When people look at the church of Jesus Christ, what should they see?  They should see the body of Christ at work.  The mind and heart of Jesus being expressed.  The hands and feet of Jesus in action.  The presence of Christ so strong that it’s palpable. 

This is what Jesus is saying in a roundabout way in Matthew 5:17-20.  Jesus was getting a bum rap by some hyper-religious people of his day who accused him of ignoring the law and the prophets of the Old Testament.  For example, Jesus had the nerve to heal people on the Sabbath, a clear violation of the law. 

So Jesus responds to this charge of lawlessness with some of the most controversial and confusing verses in all of the Bible.  We don’t have time today to go over this material with a fine-tooth comb.  But what Jesus’ words mean at the end of the day is this—Jesus is the fulfillment of the law.  The essence of Jesus fulfills the essence of the law.  When you need to know what justice, mercy, and faith look like—what Jesus called the “weightier matters of the law” (Matthew 23:23)—look at Jesus.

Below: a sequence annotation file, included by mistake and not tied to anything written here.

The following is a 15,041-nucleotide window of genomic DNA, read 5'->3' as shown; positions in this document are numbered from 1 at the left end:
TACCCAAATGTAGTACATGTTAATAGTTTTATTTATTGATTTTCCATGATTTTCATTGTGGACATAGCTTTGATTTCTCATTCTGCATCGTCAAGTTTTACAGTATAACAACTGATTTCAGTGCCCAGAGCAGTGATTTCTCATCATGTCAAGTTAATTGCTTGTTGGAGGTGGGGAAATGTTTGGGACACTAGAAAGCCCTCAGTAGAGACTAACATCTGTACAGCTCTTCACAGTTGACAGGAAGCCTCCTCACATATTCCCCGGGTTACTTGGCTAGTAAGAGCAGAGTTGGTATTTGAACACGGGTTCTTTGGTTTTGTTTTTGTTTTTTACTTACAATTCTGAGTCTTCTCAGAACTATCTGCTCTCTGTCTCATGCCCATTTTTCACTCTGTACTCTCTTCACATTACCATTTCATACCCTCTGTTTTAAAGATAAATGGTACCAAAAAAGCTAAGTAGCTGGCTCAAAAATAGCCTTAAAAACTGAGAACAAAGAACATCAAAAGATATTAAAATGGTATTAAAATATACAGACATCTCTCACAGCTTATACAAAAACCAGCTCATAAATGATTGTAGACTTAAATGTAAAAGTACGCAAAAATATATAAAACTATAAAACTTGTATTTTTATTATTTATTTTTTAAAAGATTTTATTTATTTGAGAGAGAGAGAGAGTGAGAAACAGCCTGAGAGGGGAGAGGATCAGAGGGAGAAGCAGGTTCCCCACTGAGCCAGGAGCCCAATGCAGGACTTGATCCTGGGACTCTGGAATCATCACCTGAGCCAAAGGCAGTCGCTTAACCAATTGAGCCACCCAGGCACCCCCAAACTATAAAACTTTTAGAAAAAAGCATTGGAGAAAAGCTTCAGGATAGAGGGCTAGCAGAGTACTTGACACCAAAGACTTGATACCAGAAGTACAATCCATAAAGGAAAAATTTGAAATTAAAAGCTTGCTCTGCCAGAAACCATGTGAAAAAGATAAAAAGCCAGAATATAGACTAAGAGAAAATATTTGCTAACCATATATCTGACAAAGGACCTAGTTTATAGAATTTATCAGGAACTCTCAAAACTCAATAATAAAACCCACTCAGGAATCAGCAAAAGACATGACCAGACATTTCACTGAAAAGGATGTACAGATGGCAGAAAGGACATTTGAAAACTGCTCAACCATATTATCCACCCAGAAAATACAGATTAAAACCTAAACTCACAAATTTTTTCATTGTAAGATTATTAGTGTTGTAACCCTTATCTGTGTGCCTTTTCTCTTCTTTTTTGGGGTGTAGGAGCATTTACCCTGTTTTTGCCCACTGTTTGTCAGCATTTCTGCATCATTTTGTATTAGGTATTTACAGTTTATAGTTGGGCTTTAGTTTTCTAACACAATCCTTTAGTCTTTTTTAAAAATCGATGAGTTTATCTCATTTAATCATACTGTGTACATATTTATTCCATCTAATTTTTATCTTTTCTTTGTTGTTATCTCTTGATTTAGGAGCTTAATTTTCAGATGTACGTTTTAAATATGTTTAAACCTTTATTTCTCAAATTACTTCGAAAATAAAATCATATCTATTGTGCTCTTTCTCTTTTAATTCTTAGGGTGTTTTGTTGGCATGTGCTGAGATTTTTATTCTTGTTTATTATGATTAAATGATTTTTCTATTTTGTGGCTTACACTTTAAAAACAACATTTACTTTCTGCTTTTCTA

Jewish laws regarding circumcision, clean foods, and daily sacrifices were valid in their day, but not now.  Stoning sinners may have made sense millennia ago, but not now.  Now, Jesus is the litmus test, Jesus is the standard for our behavior.  Which is why our judgment must always be seasoned with mercy.  And our charity complemented by justice.   Because we follow Jesus.   

Once Mother Teresa, surely the paragon of salt and light if there ever was one, was speaking to persons who had come to meet her from all over the world.  Among the people she spoke to was a group of nuns from many North American Catholic orders.  After her talk she asked if there were any questions.